Taxability of SaaS: Are States Keeping Up With the Way We Do Business?

Taxability of SaaS: Are States Keeping Up With the Way We Do Business?

March 31, 2022

Sales and Use Tax & Software as a Service (SaaS)

As businesses continue to develop new ways to serve customers, thanks in large part to new technologies, State laws have had trouble keeping up. This is especially true when it comes to software and services delivered via the internet – commonly known as SaaS, or Software as a Service. States have been slow to change what is subject to sales and use tax in their respective jurisdictions. If this trend continues, States will be leaving cash on the table and many businesses will need to carefully monitor each state’s laws to determine if SaaS is subject to sales and use taxes in the states in which they are doing business or will be doing business.

New call-to-action


While the Wayfair decision in June 2018 certainly changed the sales and use tax landscape in terms of nexus  ̶̶  lowering the nexus threshold from strictly a physical to an economic presence  ̶̶  it still did not close the gap between State laws and new ways of doing business. Wayfair effectively expanded the pool of taxpayers subject to sales and use tax collection and remittance, which was a monumental shift, but it happened nearly 20 years after Amazon started selling more than just books.

The taxability of SaaS is one example of the snail’s pace at which States move to adapt their laws to changing business practices. Salesforce launched its CRM platform in 1999, which is generally regarded as the birth of SaaS. Yet, 23 years later, less than half of states with a sales tax subject SaaS to tax. While SaaS may take various forms, inaction on the part of some states could indicate either a lack of awareness on the part of Departments of Revenue (DORs) or a reluctance to expand existing regulations. Some states, such as Maryland and Connecticut, have legislated the tax treatment of SaaS, proving it is not impossible or taboo to do so.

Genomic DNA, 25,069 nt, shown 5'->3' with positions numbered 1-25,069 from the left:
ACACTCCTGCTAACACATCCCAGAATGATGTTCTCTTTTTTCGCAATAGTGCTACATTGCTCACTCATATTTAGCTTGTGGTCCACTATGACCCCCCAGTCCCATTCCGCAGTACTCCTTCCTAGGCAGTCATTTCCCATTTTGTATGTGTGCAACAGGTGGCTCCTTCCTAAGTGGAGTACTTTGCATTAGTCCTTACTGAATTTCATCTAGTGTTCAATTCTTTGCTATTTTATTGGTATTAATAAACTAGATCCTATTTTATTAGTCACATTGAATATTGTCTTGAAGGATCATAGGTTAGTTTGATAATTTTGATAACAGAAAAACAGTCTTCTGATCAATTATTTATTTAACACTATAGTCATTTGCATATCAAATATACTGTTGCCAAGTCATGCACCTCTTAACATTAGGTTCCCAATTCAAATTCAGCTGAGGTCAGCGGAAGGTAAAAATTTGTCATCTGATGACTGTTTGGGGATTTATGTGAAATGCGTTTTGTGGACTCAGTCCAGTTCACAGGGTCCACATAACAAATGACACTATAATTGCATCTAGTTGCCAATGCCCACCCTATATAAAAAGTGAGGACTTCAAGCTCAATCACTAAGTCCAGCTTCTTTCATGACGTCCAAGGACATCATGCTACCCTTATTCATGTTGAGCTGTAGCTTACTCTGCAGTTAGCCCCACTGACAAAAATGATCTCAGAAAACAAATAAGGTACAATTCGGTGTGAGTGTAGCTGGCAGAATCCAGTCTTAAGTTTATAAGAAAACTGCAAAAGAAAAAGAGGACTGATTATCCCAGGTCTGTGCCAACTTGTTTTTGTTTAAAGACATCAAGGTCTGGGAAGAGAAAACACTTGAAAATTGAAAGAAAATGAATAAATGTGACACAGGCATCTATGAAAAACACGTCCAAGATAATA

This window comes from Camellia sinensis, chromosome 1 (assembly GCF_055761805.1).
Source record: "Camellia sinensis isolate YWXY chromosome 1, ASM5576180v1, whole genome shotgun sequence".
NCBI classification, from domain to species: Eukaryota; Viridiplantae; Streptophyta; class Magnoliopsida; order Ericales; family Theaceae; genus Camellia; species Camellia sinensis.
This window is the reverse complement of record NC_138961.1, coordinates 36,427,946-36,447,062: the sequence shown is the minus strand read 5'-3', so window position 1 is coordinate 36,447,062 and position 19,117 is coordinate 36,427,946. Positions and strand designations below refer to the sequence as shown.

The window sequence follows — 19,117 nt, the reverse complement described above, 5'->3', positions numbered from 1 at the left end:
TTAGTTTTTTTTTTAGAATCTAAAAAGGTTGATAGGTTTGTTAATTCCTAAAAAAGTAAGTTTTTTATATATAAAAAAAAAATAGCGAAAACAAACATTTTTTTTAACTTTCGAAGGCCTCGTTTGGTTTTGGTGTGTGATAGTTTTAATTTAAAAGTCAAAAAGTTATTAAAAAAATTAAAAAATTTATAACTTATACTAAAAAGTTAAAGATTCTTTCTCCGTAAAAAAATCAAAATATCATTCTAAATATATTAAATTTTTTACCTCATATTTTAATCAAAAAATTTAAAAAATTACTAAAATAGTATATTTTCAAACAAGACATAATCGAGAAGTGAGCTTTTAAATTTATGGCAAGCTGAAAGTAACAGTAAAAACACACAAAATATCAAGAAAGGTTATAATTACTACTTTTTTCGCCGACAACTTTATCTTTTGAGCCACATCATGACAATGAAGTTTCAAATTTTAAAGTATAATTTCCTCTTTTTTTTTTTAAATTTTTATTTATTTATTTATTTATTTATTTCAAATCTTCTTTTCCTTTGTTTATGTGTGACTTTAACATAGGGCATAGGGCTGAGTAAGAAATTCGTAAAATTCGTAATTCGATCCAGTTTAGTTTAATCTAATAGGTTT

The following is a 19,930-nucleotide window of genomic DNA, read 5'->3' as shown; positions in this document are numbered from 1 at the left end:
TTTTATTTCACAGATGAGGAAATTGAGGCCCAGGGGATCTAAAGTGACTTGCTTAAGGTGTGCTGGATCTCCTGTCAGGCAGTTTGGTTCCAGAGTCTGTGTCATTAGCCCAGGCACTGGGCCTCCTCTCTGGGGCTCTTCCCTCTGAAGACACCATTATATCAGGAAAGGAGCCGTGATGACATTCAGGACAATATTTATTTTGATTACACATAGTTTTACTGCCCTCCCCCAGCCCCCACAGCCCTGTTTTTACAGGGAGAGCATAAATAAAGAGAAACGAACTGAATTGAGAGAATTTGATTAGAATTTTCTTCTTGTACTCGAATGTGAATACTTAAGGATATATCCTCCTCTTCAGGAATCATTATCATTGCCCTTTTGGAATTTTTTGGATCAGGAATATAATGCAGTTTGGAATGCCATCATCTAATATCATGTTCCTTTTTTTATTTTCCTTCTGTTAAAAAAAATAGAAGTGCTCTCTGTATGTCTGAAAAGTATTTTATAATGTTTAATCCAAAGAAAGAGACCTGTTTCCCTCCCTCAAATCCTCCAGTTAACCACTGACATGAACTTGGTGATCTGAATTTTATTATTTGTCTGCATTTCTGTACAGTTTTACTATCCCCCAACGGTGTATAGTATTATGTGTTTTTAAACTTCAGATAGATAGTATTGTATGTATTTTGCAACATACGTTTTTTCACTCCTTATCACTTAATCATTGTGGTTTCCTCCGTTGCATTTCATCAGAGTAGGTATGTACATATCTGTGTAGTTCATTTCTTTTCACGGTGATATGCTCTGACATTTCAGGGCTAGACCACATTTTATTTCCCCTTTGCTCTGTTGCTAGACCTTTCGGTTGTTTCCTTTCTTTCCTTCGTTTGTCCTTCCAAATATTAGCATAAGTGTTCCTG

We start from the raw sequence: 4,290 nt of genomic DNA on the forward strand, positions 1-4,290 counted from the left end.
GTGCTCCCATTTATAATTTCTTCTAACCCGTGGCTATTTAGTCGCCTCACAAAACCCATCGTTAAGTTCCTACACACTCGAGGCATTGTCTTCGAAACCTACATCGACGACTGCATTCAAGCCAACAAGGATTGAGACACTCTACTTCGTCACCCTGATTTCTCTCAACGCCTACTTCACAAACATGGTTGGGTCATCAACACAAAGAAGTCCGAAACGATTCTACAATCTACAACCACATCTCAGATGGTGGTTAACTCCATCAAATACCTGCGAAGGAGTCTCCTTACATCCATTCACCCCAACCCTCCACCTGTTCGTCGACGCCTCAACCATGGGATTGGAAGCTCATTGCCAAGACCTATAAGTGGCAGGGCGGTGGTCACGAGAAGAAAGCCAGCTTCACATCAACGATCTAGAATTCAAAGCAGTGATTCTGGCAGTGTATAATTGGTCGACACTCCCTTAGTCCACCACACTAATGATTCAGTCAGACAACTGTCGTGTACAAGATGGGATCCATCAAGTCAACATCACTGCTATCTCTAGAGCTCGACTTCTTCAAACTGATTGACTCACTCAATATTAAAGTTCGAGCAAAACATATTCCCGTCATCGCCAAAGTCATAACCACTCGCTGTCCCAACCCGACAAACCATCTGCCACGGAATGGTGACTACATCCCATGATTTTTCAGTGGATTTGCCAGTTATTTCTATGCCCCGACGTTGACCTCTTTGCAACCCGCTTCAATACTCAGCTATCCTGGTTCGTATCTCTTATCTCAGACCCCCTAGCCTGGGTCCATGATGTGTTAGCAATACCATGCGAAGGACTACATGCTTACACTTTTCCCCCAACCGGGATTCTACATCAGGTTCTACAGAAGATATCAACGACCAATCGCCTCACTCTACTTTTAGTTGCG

1. Defining Software as a Service – Not all states are able to determine if SaaS is the sale of taxable software or a service. State legislation notoriously lags behind technological developments in their understanding and subsequent treatment of those same advancements. For example, with Senate Bill 257, Indiana temporarily exempted SaaS transactions that were previously treated as taxable, beginning June 30, 2018 and ending July 1, 2024. However, this temporary measure has not resolved the state’s issue with defining and taxing SaaS, leaving the consumer vulnerable to any subsequent revisions the state may make in their treatment.
  2. Evolution of SaaS – Software as Service has been described as an adolescent in the midst of growing pains. As SaaS products continue to evolve, they may enter additional areas lacking statutory guidance. As such, states may be reluctant to define the taxability of rapidly changing technologies too soon.
  3. Sales Sourcing – As with other services, the location where a service is billed versus where it is used may not always be the same. With SaaS, as long as the consumer has an electronic device, such as a smartphone or tablet, the software may be accessed from anywhere. User location may not be information that is normally collected by the hosting vendor. In light of the 2018 Wayfair decision, states must decide how to capture sales related to SaaS to determine when and where economic and transactional thresholds have been met.
  4. Letter Rulings – These rulings, although specific to a taxpayer and its transactions, are being used by taxpayers to define a state’s stance on SaaS. These rulings are not law; however, the guidance allows states to sidestep or delay needed legislation to codify their treatment of SaaS.
  5. DOR Resources – States have limited resources. While revenue collections may swing one way or another, ultimately what the DORs have available to spend will factor into their ability to stay on top of current developments.


Eventually states will enact laws, or amend existing ones, to address SaaS. The question remains whether it will come in time to truly have an impact. In any event, businesses should still monitor state tax laws in the states in which they are doing business to avoid creating sales and use tax exposure in such state.

If you sell a SaaS product, consider contacting the REDW State and Local Tax team to make sure you stay compliant with state tax laws and rules. We welcome your questions.

New call-to-action

Recent Posts